Following the devastating fires of recent years, especially 2014 [4] and 2015 [5], the Indonesian Government and some plantation companies have made efforts to limit the deforestation and drainage of peatland, and to raise water levels in some peatlands that burnt in 2015 [50]. This may provide an opportunity to prevent further peat loss and conserve the limited areas of remaining peat swamp forest. However, this will require conservation zoning based on reliable peat thickness maps. Existing peat thickness maps for Indonesia are inaccurate [26, 51] and in some areas contested. The Indonesian Peat Prize process was started to improve maps [52] but creating such a map to a level of accuracy that suits all purposes will likely take some years.

For land use planning at the landscape scale, accuracy requirements in peat thickness mapping are lower than for detailed management plans at the plot scale. For identification of peatland areas in Indonesia most urgently requiring conservation (where forest is still present) or restoration (where peatland is already cleared of forest and drained), it may be sufficient to prioritize locations where the peat is over 3 m in thickness and presents the highest carbon stock per unit area. Furthermore, several Indonesian regulatory and policy measures at the national, sectoral and local levels require deep peat (> 3 m) to be protected and conserved. For an overview of these regulations see [53]. It is also the deeper peat areas that support any remaining peat swamp forest; hence in these situations, both high carbon stock and high biodiversity can be prioritized. This is not to say that shallower peats (< 3 m) do not play a role in carbon storage and release, but in Indonesia most shallow peats have been subject to a more intense degree of land use pressure and most are under some form of agriculture. These highly modified and degraded peats would require a much greater range of interventions (ecological and socio-economic) to bring about successful restoration outcomes.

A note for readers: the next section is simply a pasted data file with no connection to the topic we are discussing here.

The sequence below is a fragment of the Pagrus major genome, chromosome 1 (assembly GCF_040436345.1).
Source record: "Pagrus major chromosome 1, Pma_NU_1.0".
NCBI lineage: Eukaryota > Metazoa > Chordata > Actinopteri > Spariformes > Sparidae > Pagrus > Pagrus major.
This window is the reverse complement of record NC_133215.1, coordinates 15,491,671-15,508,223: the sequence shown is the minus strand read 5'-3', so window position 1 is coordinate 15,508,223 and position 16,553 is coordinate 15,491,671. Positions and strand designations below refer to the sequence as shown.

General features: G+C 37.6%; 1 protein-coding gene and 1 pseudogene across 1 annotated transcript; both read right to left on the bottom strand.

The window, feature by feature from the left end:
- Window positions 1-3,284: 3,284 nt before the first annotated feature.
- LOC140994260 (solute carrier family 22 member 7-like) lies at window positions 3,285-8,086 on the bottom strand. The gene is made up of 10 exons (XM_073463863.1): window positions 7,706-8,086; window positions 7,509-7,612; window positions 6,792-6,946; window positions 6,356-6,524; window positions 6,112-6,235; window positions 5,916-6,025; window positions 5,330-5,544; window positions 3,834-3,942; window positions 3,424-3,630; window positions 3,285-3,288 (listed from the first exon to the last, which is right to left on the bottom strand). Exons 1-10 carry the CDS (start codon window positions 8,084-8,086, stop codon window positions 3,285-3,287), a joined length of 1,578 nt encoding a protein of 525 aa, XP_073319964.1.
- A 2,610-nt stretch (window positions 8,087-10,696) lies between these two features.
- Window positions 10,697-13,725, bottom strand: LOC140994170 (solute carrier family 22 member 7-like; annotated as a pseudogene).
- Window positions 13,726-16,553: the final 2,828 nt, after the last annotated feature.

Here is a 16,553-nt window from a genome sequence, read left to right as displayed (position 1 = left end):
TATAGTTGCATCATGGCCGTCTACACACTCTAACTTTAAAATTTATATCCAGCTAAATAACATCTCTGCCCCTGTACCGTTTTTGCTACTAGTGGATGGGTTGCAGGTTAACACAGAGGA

In this paper, we present a model of peat cover and thickness for the deep peat (> 3 m) areas of the eastern Sumatra lowlands. The four objectives of the study are (i) to present a method to model extent and thickness of deep peat (> 3 m) for the study region using a LiDAR-based DTM (ii) to validate the accuracy of the model using field measurements; (iii) to use the map of deep peat to calculate peat carbon stocks and to highlight priority locations for peatland and forest protection; and (iv) to investigate whether such assessment is possible with the satellite LiDAR data that is now becoming available globally.


Study area

The study focuses on the eastern Sumatra lowland that has the largest mapped concentration of peatland in Indonesia [54, 55], at 5.7 Mha in the Provinces of Riau, Jambi and South Sumatra alone [56]. Peatlands in this area have been subject to especially high rates of deforestation and plantation development since 2000 [57, 58], but still host some large protected peat swamp forest areas, such as the Giam Siak Kecil—Bukit Batu Biosphere Reserve, Kerumutan Wildlife Reserve and Berbak and Sembilang National Parks [59]. While Sembilang National Park is mostly dominated by mangrove forests without large peat domes, it does contain smaller domes and borders Berbak National Park, both host peat swamp forest [60]. Indonesian national and local governments and several major plantation companies that are active in this region have developed peat swamp forest conservation programs [61,62,63,64,65,66,67,68] that will benefit from reliable maps of peat and forest conditions. We also included a small area at 10–40 km from the coast in West Kalimantan, Kubu Raya, in this study, to demonstrate the broader validity of the methods beyond Sumatra.

DTMs from airborne LiDAR data

We applied a DTM created from airborne LiDAR data for eastern Sumatra [69] and for the Kubu Raya validation area in West Kalimantan [70], with an estimated overall vertical accuracy between 0.25 and 0.61 m [69].

Peat thickness field measurements collected in validation areas

Field surveys conducted in 2017 in the Bengkalis (54,133 ha) and Kubu Raya (23,681 ha) method validation areas applied a high accuracy survey protocol [70, 71]. Peat thickness, i.e. an organic top soil horizon of over 0.5 m thickness, was measured (Fig. 1) by surveyor teams using Edelman type augers, along straight line transects perpendicular to rivers, streams and sometimes canals and going up the peat dome slopes. Measurements were replicated at least twice at 5 m distance, until the difference between peat thickness values was less than 1 m, with the interface between the peat and underlying mineral soil being photographed for later verification. The average value derived from approved measurements was used in further analyses.

Fig. 1
figure 1

a Eastern Sumatra lowland DTM area [69] where peat was mapped in this study. Indicated with red dots the areas where the mapping methodology was validated. The ICESat-2 profile location over Giam Siak Kecil—Bukit Batu Biosphere Reserve shown in Fig. 12 is shown with the white arrow. b The LiDAR DTM for the Kubu Raya study area